Whatever your thoughts on the original movie, last year’s The Italian Job has very little in common with it, only referencing the former once when talking about car chases. If anything, this seems to have been influenced by Ocean’s Eleven more than anything else in it’s efforts to be achingly cool. Unfortunately it just doesn’t succeed. The plot is minimal, but that’s not really the complaint given the fact that you don’t go and see this kind of film for the plot. You go to see it for the action, and here’s it’s pretty stinted and unexciting. The direction is so sloppy that virtually no tension is built up in the various heist sequences, and the beautiful Venice backdrop is barely utilised at all. More importanly, the return of the Mini chase sequence is distinctly lacklustre. In recent years both The Rock and The Bourne Identity have given us much better car chase scenes, and this one really falls flat.

In many ways it’s a shame this isn’t any better, because its cast really is superb. If you can forget about the wooden star quality of Mark Wahlberg, then you’ve got Oscar-winner Charlize Theron and Oscar-nominee Edward Norton is supporting roles. Unfortunately both actors aren’t given nearly as much screen time as you might like, Norton’s role amounting to little more than a cameo. Contractually obliged to take the role, this is least distinguished role yet, a shame given the fact he is such an astounding talent. Anyone wanting to see him in better roles would do better to check out American History X or 25th Hour. Perhaps surprisingly, the best performances come from the minor players of the crack team. Seth Green really hits his stride here, capitalising on his Austin Powers and Buffy fame to give the few laughs the film contains. Jason Stratham is also very good, though his persona from Snatch may wear thin before too long.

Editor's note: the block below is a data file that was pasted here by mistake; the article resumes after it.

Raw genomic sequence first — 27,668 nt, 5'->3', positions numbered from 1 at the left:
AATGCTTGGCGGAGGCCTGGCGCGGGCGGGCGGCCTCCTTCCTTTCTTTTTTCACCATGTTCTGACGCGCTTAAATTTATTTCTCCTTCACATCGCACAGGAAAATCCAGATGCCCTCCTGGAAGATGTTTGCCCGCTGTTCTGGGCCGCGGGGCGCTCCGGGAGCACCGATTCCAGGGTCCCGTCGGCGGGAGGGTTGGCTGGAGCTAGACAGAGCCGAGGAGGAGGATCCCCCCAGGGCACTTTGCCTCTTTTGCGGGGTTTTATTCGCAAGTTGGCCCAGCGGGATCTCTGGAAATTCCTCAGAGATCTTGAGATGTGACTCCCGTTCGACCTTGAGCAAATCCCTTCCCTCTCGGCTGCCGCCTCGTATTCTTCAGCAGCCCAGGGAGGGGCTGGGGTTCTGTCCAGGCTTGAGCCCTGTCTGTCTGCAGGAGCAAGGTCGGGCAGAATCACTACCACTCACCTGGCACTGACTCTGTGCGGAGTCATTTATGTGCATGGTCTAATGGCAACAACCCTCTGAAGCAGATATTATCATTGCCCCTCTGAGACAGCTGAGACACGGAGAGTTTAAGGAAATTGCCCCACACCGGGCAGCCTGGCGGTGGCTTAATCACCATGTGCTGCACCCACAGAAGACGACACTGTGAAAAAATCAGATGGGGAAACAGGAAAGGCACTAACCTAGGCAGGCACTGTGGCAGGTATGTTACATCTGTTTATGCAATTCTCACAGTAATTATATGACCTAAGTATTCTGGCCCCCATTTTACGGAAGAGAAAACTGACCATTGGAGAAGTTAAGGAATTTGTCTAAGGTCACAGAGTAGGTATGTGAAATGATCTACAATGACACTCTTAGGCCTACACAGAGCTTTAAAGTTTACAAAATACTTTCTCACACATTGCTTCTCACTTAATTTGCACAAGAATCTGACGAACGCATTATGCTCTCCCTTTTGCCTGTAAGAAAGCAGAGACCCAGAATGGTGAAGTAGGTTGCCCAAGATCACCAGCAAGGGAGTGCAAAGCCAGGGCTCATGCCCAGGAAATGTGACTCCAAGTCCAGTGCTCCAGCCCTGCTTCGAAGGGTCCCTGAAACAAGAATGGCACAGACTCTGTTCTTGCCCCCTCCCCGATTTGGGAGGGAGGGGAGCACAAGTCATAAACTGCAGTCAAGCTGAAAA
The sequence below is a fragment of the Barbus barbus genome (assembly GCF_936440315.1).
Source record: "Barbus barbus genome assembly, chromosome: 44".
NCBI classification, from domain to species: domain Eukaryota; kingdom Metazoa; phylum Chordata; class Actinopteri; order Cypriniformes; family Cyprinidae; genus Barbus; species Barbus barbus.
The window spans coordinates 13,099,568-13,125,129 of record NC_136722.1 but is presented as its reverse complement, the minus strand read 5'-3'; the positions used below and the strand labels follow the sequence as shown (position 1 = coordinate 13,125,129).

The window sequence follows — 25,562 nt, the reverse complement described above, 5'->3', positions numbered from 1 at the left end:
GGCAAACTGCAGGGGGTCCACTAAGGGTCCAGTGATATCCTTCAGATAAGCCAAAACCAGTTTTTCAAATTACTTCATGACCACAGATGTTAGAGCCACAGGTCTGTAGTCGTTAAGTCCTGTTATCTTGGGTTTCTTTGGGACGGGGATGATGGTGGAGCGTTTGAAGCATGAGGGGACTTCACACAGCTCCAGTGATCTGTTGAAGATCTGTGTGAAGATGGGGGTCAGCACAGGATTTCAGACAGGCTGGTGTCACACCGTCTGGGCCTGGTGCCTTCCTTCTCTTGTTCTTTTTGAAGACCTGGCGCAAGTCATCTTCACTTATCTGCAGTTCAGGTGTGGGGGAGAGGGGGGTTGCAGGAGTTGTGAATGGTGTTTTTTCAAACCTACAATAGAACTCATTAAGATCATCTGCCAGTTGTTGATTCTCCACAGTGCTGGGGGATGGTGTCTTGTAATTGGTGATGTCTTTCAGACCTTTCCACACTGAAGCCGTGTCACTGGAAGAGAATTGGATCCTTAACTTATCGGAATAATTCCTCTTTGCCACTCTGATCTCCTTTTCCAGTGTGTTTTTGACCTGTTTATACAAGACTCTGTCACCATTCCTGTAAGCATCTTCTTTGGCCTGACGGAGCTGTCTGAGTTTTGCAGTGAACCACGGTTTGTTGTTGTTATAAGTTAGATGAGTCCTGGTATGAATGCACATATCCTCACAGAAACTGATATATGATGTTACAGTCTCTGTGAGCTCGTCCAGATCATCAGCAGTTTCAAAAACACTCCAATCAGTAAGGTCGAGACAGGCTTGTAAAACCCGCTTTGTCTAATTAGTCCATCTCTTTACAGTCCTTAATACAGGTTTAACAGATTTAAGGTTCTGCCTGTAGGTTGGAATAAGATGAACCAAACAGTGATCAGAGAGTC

Like I said, the main problem with The Italian Job is that it’s so boring, overlong, cheesy and unexciting. There are heaps better action movies out there – Speed and True Lies spring to mind – and as far as heist movies go, Ocean’s Eleven, and even the uneven The Score, have this beat. This is bland anodyne Hollywood stuff, and it’s particularly offensive for its waste of good talent.
Rating: 1 / 5

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Anonymous Says, in 2-4-2010 at 00:06:56 from     

F. Gary Gray directs a star-powered ensemble cast pitting Mark Wahlberg, Charlize Theron, Seth Green, Mos Def, and Jason Statham up against Edward Norton in a heist adventure film that is “Ocean’s Eleven” meets “The Score.” 35 million dollars in gold bars were smuggled by Wahlberg, Norton, Statham, Green, Def and Donald Sutherland. Norton turns on his crew, kills Sutherland, thinks he’s killed the others and flees to Hollywood with the loot. Why is Norton always the backstabber? Now safecracker babe Theron wants revenge on Norton for killing her father, and feels that if she joins the old team in taking the gold back from him, it will somehow ease her grievance. I liked Statham and Sutherland and sometimes Green and Mos Def. I didn’t like Wahlberg or Theron. As for Edward Norton- he doesn’t even belong in this movie. Some of the gimmicks were fun, some of the chases were fast, some of the one-liners get chuckles, but this is just a kid’s petty-thief movie. It’s pretty safe to say “Ocean’s Eleven” and “The Score” were much better films on their own.
Rating: 2 / 5